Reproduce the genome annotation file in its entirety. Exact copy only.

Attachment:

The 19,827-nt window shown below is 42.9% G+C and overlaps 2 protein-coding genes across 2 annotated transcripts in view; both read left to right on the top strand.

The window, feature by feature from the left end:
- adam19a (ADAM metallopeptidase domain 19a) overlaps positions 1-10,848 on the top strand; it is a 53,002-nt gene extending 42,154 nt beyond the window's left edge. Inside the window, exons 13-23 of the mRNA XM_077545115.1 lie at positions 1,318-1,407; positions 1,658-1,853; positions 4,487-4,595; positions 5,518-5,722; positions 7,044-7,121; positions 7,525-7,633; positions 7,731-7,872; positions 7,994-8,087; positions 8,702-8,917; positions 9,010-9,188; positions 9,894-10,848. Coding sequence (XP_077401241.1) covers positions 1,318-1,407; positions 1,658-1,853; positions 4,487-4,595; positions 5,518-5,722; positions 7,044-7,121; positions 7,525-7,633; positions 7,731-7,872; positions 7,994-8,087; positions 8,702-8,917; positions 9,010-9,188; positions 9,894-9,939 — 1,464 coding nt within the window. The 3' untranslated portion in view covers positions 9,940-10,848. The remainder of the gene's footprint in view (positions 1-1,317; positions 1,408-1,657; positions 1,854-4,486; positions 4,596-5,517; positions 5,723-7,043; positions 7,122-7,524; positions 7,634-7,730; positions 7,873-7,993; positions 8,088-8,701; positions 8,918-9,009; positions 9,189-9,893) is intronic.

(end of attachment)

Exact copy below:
The 19,827-nt window shown below is 42.9% G+C and overlaps 2 protein-coding genes across 2 annotated transcripts in view; both read left to right on the top strand.

The window, feature by feature from the left end:
- adam19a (ADAM metallopeptidase domain 19a) overlaps positions 1-10,848 on the top strand; it is a 53,002-nt gene extending 42,154 nt beyond the window's left edge. Inside the window, exons 13-23 of the mRNA XM_077545115.1 lie at positions 1,318-1,407; positions 1,658-1,853; positions 4,487-4,595; positions 5,518-5,722; positions 7,044-7,121; positions 7,525-7,633; positions 7,731-7,872; positions 7,994-8,087; positions 8,702-8,917; positions 9,010-9,188; positions 9,894-10,848. Coding sequence (XP_077401241.1) covers positions 1,318-1,407; positions 1,658-1,853; positions 4,487-4,595; positions 5,518-5,722; positions 7,044-7,121; positions 7,525-7,633; positions 7,731-7,872; positions 7,994-8,087; positions 8,702-8,917; positions 9,010-9,188; positions 9,894-9,939 — 1,464 coding nt within the window. The 3' untranslated portion in view covers positions 9,940-10,848. The remainder of the gene's footprint in view (positions 1-1,317; positions 1,408-1,657; positions 1,854-4,486; positions 4,596-5,517; positions 5,723-7,043; positions 7,122-7,524; positions 7,634-7,730; positions 7,873-7,993; positions 8,088-8,701; positions 8,918-9,009; positions 9,189-9,893) is intronic.